To conclude, we expect to see more autonomous mobile technologies coexisting with people in their daily lives. While these technologies—ranging from mobile service robots and robotic wheelchairs to autonomous vehicles—may have domain-specific considerations for their development and evaluation, social awareness will be vital to the successful adoption of these technologies by the general population.

6 Conclusion

As the field of socially-aware navigation continues to evolve, it is vital to cultivate principled frameworks for the development and evaluation of mobile robots that aim to navigate in human environments in an efficient, safe, and socially acceptable manner. In this paper, we review the evaluation protocols commonly used in socially-aware robot navigation as an effort toward developing a principled evaluation framework. Our review highlights the advantages and disadvantages of different evaluation methods and metrics; in particular, while simulation experiments allow for agile development and systematic comparisons, laboratory and field studies can offer valuable insights into navigational human-robot interactions. Moreover, objective, subjective, and behavioral metrics used together offer a more comprehensive view of robot navigation performance and user experience than individual sets of metrics alone. By reviewing evaluation protocols for socially-aware robot navigation, this paper contributes to the broader vision of successful integration of socially-aware mobile technologies into our daily lives.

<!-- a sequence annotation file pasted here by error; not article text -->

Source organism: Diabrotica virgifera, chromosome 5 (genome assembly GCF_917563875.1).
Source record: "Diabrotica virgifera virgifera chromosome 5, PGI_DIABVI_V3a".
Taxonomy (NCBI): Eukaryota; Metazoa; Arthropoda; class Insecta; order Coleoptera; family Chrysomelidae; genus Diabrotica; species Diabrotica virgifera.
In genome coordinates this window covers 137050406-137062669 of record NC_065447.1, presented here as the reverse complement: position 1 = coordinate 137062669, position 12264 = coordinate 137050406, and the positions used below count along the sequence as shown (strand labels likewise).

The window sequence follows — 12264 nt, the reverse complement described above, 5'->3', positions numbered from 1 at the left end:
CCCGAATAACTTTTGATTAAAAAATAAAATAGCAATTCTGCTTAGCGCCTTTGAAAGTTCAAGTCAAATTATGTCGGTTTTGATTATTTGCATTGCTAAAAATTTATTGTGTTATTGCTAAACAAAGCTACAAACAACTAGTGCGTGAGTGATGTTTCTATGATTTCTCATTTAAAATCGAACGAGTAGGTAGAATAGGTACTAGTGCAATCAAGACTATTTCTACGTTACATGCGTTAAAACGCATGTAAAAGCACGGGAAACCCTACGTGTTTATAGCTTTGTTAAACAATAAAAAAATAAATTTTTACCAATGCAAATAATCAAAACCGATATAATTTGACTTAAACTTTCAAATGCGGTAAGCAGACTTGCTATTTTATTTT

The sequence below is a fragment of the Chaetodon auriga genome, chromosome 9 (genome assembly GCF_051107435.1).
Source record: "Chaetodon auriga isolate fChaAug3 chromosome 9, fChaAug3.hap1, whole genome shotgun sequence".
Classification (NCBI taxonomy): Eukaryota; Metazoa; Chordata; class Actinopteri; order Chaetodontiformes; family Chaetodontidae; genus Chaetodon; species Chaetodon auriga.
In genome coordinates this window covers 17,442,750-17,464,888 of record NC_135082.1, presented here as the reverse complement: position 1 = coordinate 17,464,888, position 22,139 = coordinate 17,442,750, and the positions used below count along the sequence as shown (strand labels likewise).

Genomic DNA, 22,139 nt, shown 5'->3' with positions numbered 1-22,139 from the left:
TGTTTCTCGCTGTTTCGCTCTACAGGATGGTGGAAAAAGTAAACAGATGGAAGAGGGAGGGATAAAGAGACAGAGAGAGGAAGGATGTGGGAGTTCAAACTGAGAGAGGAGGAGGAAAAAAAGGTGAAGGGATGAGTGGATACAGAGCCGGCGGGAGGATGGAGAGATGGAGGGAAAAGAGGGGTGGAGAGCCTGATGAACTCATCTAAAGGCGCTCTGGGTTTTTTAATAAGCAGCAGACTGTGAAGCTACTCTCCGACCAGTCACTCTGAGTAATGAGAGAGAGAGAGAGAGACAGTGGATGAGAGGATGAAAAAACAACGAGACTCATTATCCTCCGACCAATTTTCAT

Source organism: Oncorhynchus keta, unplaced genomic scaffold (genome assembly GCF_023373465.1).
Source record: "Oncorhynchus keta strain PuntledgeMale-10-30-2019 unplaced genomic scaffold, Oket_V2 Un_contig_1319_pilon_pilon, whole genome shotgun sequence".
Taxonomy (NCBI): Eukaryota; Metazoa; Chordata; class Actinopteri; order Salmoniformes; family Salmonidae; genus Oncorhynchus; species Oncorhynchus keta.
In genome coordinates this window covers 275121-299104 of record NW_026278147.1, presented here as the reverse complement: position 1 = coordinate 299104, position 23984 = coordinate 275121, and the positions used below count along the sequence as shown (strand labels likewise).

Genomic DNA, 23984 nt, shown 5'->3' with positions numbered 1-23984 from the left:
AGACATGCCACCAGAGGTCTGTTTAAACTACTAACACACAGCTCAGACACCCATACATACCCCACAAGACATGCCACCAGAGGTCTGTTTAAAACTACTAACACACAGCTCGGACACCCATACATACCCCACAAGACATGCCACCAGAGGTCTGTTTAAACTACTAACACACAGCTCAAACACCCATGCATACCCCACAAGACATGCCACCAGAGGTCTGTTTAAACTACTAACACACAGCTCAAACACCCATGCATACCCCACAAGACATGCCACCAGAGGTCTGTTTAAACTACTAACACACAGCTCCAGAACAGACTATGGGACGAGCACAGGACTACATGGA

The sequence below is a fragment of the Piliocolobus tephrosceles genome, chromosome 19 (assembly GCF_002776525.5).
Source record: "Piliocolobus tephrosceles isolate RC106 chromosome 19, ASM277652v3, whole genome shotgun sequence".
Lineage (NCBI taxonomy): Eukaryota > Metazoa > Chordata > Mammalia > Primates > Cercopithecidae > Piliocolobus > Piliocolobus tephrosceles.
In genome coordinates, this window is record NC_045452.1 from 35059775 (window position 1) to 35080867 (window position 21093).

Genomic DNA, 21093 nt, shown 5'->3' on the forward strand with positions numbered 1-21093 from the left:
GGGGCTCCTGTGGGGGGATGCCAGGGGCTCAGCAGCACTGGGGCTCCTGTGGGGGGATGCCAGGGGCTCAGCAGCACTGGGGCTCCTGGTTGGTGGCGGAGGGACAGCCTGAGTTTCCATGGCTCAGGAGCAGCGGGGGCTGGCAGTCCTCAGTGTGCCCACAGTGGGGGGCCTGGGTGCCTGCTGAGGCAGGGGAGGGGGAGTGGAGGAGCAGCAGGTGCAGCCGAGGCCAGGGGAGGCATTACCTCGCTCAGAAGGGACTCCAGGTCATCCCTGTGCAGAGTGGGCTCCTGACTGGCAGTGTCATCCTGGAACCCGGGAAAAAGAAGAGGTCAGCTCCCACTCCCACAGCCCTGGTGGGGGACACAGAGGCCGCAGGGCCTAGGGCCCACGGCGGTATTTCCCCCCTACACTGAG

Author Contributions

YG and C-MH co-wrote this manuscript; both authors contributed to the article and approved the submitted version.

Funding

This work was supported by the Johns Hopkins University Institute for Assured Autonomy.

Conflict of Interest

The authors declare that the research was conducted in the absence of any commercial or financial relationships that could be construed as a potential conflict of interest.

Publisher’s Note

All claims expressed in this article are solely those of the authors and do not necessarily represent those of their affiliated organizations, or those of the publisher, the editors and the reviewers. Any product that may be evaluated in this article, or claim that may be made by its manufacturer, is not guaranteed or endorsed by the publisher.

Acknowledgments

We would like to thank Jaimie Patterson for proofreading this paper.